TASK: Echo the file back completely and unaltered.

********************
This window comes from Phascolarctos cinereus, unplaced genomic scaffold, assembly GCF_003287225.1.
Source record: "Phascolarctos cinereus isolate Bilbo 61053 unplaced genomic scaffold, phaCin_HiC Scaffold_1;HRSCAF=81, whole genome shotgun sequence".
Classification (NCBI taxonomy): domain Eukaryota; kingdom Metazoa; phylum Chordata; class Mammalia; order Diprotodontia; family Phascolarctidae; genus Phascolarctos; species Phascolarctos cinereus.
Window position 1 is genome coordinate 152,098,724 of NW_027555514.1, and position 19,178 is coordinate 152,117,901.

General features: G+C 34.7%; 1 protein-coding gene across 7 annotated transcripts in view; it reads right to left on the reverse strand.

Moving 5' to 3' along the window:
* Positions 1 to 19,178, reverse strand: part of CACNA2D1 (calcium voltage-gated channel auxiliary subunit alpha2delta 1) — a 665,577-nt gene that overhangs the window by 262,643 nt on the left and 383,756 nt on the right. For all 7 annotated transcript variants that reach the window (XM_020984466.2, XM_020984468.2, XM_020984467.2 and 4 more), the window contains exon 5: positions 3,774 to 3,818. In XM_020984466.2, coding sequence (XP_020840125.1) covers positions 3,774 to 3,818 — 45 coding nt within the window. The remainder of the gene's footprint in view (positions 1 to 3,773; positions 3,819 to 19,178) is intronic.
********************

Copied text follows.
This window comes from Phascolarctos cinereus, unplaced genomic scaffold, assembly GCF_003287225.1.
Source record: "Phascolarctos cinereus isolate Bilbo 61053 unplaced genomic scaffold, phaCin_HiC Scaffold_1;HRSCAF=81, whole genome shotgun sequence".
Classification (NCBI taxonomy): domain Eukaryota; kingdom Metazoa; phylum Chordata; class Mammalia; order Diprotodontia; family Phascolarctidae; genus Phascolarctos; species Phascolarctos cinereus.
Window position 1 is genome coordinate 152,098,724 of NW_027555514.1, and position 19,178 is coordinate 152,117,901.

General features: G+C 34.7%; 1 protein-coding gene across 7 annotated transcripts in view; it reads right to left on the reverse strand.

Moving 5' to 3' along the window:
* Positions 1 to 19,178, reverse strand: part of CACNA2D1 (calcium voltage-gated channel auxiliary subunit alpha2delta 1) — a 665,577-nt gene that overhangs the window by 262,643 nt on the left and 383,756 nt on the right. For all 7 annotated transcript variants that reach the window (XM_020984466.2, XM_020984468.2, XM_020984467.2 and 4 more), the window contains exon 5: positions 3,774 to 3,818. In XM_020984466.2, coding sequence (XP_020840125.1) covers positions 3,774 to 3,818 — 45 coding nt within the window. The remainder of the gene's footprint in view (positions 1 to 3,773; positions 3,819 to 19,178) is intronic.